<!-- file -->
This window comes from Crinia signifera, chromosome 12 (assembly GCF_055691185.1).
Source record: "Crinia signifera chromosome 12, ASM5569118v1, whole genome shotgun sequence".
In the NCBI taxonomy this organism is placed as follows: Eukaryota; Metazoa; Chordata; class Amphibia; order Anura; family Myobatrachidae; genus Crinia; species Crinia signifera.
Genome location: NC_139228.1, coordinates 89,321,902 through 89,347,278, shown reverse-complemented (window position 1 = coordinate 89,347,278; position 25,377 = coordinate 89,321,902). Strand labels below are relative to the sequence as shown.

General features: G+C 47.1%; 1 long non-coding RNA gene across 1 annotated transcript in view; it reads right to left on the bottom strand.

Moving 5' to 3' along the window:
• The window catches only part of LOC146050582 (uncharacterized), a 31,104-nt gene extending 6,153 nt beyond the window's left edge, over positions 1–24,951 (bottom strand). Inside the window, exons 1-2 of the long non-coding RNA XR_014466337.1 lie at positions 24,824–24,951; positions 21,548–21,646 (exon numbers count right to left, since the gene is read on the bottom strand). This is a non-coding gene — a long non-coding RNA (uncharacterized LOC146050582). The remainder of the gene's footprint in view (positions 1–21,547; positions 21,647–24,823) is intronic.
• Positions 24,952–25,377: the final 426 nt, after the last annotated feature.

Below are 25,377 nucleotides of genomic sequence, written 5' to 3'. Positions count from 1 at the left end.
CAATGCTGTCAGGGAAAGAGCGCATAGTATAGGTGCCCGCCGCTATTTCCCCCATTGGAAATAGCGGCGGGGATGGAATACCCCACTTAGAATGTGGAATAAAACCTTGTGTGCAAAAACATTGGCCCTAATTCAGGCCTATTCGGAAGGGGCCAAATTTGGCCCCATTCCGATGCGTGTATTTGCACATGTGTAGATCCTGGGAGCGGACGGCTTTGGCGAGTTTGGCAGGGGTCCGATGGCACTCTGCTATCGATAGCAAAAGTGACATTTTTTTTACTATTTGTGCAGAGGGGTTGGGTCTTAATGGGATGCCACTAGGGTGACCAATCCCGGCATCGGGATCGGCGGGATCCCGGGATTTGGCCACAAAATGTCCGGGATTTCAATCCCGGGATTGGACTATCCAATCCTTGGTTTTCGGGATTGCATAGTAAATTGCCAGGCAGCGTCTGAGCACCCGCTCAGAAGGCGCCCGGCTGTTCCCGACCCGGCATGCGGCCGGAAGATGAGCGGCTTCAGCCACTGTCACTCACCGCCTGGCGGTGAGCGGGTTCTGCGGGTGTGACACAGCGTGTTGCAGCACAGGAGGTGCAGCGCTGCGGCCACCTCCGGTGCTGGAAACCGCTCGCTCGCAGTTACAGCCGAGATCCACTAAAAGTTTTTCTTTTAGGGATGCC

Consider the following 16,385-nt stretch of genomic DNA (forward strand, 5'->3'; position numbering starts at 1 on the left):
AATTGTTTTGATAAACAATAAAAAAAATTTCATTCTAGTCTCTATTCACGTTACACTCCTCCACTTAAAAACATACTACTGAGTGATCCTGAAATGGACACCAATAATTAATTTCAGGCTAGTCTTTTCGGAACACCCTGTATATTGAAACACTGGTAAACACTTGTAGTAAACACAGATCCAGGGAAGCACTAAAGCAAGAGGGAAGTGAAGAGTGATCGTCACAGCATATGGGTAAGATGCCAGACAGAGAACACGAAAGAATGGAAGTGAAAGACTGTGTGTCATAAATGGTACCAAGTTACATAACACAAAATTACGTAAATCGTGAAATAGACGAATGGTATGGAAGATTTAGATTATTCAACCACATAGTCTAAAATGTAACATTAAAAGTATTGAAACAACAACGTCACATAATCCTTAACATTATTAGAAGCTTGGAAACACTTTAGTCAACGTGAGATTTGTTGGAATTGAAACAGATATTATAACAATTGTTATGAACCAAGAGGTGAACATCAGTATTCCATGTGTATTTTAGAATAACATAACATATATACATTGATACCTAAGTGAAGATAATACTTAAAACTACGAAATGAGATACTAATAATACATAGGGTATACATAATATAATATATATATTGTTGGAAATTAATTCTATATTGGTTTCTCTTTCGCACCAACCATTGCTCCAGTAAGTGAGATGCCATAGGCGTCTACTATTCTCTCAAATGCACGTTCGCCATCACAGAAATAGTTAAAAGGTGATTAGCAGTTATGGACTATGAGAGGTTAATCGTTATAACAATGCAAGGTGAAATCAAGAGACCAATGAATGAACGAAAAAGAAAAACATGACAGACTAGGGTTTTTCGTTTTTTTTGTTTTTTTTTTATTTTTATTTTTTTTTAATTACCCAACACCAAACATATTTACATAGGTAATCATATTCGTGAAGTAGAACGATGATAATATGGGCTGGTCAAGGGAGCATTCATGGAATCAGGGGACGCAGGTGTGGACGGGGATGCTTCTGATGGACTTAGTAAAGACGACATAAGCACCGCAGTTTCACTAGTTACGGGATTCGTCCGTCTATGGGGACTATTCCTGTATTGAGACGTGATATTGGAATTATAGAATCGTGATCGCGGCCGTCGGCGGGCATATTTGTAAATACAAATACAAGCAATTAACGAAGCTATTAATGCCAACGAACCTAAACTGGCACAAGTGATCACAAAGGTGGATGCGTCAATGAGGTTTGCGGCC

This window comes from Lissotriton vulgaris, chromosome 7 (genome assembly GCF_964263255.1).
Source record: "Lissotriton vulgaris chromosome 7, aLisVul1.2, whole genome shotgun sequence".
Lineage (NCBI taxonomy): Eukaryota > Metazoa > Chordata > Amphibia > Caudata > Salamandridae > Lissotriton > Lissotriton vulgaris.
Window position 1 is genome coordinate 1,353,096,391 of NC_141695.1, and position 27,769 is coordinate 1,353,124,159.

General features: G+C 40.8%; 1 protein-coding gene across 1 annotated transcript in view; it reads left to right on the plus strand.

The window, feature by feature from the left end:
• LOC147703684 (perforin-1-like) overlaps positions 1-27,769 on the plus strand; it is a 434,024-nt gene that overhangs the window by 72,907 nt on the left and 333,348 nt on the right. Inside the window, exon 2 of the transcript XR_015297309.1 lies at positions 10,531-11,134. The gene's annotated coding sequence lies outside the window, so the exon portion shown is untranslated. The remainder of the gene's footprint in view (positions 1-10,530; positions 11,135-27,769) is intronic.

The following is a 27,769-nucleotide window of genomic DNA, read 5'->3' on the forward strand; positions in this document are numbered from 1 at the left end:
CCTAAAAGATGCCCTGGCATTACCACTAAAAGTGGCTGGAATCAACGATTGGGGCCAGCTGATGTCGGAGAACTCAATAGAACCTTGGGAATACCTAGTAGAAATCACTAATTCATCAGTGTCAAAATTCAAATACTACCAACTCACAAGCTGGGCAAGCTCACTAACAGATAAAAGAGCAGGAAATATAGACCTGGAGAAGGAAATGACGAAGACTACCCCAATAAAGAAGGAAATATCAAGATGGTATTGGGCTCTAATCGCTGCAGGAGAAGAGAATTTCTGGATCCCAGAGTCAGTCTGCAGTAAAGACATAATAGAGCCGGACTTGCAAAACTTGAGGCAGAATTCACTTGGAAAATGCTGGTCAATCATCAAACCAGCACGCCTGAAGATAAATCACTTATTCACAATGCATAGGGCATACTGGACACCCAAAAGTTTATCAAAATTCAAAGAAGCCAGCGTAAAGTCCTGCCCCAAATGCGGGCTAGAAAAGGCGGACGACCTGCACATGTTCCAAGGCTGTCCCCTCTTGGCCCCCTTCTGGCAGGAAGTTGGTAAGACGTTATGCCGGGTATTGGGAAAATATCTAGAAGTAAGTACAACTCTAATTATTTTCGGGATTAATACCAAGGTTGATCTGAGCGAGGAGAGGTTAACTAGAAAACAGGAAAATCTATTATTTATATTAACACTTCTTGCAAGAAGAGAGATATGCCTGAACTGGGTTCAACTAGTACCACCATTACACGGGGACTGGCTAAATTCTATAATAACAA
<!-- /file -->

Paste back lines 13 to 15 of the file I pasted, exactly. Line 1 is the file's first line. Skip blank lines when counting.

This window comes from Lissotriton vulgaris, chromosome 7 (genome assembly GCF_964263255.1).
Source record: "Lissotriton vulgaris chromosome 7, aLisVul1.2, whole genome shotgun sequence".
Lineage (NCBI taxonomy): Eukaryota > Metazoa > Chordata > Amphibia > Caudata > Salamandridae > Lissotriton > Lissotriton vulgaris.